I am new to essential oils but am wondering if the process of emulsification could also serve to even out the aroma emission from my diffuser.
    I am frustrated by the fact that my diffuser seems to emit the peppermint aroma preferentially, and later during the day, the other components of the EO mix come out by themselves. I would prefer a balanced mix of smell throughout the day.
    Advice?
    -ab

  • Lea

    Will carrier oil/essential oil mix with glycerin? Also, is it safe to use pure glycerin on the skin?

    • Sebastian McGaughey

      Hi Lea! The essential oil will mix with the glycerin, the carrier oil will not mix with the glycerin. It is safe to use glycerin on the skin, but it will be sticky.

  • Joyce

    Just wonder can I add glycerin last? Or I must solubilise EO and glycerin first before adding water? Thanks.

    • Sebastian the Editor

      You must use the glycerin to solubilise the essential oil first, so you cannot add glycerin last.
      Thank you for your support
      – Sebastian the editor

  • Deb

    Can I use vegetable glycerine and essential oils to make a spray to deter flies?

    • Sebastian the Editor

      This is a tricky question, but you sort of can. Glycerine will partly allow some essential oils to mix with water, but you will have to experiment to see. You’d have to use pure alcohol or polysorbate 20 for the essential oils to fully mix.
      Thank you for your support
      – Sebastian the Editor

  • Ninpfan

    To Sandy or Sebastian: Have recipe that calls for Apple or white cider vinegar (2 tbspns), glycerin (1/2 tbspn), coconut oil (1/2 tspn), castille soap (2 tbspns), essential oils (4 drops) & 1/4 cup water. Mixed vinegar, glycerin, coconut oil, castille soap & essential oils (in that order). Haven’t gotten to the add water part yet because what I’ve got so far looks a lot like something that’s gone bad – thinner liquid with thicker coagulated lumpy stuff in it. From reading what you wrote I should’ve mixed glycerin & EO’s before adding other stuff and it seems the ratio is way off from what you suggested (IUs won’t help I don’t know how to convert please), but also that the coconut oil won’t mix w/glycerin, so can you tell me – is there anything I can add to make this mix together before adding water or do I just need to start over? To do it right next time, can you suggest what order/how to mix etc? This is supposed to be a dog shampoo. For fixing what I’ve got, I do have on hand Polysorbate 80 (not 20), Propylene glycol & DPG. Will any of those work & in what amount for what I have here? I do have Everclear as well (live in RI) but I didn’t want to add that because it’s supposed to moisturize and the alcohol would be counterproductive for that wouldn’t it? There’s so much info online and so much of it wrong it’s hard to tell what is valid. You seem to know your stuff so I would appreciate your help. I know I’m an example of a little knowledge being a dangerous thing! Ha!. Thanks.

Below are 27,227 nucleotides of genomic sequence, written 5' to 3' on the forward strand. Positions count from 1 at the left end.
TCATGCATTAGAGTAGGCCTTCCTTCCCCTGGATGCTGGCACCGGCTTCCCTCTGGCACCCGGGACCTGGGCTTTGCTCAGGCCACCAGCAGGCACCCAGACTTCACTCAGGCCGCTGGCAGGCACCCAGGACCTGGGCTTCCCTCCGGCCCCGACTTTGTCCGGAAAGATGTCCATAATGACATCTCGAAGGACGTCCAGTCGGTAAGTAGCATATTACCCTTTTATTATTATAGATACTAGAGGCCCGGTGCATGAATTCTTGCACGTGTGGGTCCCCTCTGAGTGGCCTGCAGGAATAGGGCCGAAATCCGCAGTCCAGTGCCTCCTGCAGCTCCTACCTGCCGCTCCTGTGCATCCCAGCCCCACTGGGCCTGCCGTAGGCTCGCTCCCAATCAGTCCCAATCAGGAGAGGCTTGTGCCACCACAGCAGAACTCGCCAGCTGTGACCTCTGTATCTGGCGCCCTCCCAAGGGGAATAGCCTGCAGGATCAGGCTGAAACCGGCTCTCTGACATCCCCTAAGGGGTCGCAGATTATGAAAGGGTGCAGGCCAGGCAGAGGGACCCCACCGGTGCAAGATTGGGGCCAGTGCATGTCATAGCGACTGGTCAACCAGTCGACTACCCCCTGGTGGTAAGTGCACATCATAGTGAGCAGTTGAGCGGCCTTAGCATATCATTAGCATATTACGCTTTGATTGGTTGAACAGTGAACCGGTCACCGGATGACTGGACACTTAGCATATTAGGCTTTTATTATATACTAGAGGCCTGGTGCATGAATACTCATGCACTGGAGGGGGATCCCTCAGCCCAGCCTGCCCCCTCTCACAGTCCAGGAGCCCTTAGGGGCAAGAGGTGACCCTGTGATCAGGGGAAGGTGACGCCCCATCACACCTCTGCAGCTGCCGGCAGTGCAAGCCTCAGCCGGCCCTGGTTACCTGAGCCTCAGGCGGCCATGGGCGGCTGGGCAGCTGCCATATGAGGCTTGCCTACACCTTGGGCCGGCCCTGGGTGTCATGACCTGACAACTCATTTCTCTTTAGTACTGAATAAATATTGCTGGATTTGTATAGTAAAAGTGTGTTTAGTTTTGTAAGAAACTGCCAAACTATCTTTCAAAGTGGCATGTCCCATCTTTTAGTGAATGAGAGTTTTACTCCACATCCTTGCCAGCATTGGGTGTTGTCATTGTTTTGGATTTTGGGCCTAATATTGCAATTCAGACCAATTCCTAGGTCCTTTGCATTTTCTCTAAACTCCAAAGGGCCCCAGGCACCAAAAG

• Sebastian the Editor

      Thank you for asking for advice! This recipe is one that is complicated and a bit ridiculous, and feasts on the unsuspecting. Whoever produced this either isn’t knowledgeable in chemistry or is irresponsible. I’d suggest ditching the recipe. Coconut oil is not necessary, neither is the vinegar. It creates a cornucopia of chemistry problems to deal with. That level of vinegar will cause dangerous chemical reactions- which is what has caused the lumps, amongst other issues. That much vinegar will drop the pH to a dangerous level.

      The essential oils will mix with the Castille soap, so you don’t need the other stuff. You could keep the glycerine as it will have a mild effect. I’d mix the essential oils, glycerine and Castille soap all together really thoroughly, then add the water.

      Thank you for asking for our help and advice,

      Sebastian the Editor and Sandy

  • Rob

    Hi,

    I’ve been dissolving essential oils in vodka for years. I think it works just fine. I use a little glycerin (just a little bit), distilled water to increase the yield of my room spray or whatever I’m making – but vodka has been key for me and have had great success.

    I’ve found perfumery alcohol works (Safire blue) works – but it’s somewhat hard to get. It’s also called “Specially Denatured Alcohol (SDA) 40B” so I go back to vodka.

    • Sebastian the Editor

      Here in Canada, we are limited to 40% alcohol, but 60% is more effective. Most essential oils are clear, so you cannot see that it hasn’t completely broken down.You need a minimum of 60% for it to start to be effective.
      We actually do carry SDA is you are interested.- Sebastian the Editor

  • Brooke

    THANK YOU!!!!! Oh my goodness. I stumbled across your blog after a looooong time of searching for answers. I unfortunately learned the hard way that you cant just put essential oils into a bathtub…. lol

    I wish this information was more easily available because this was the first time I’ve ever heard of this!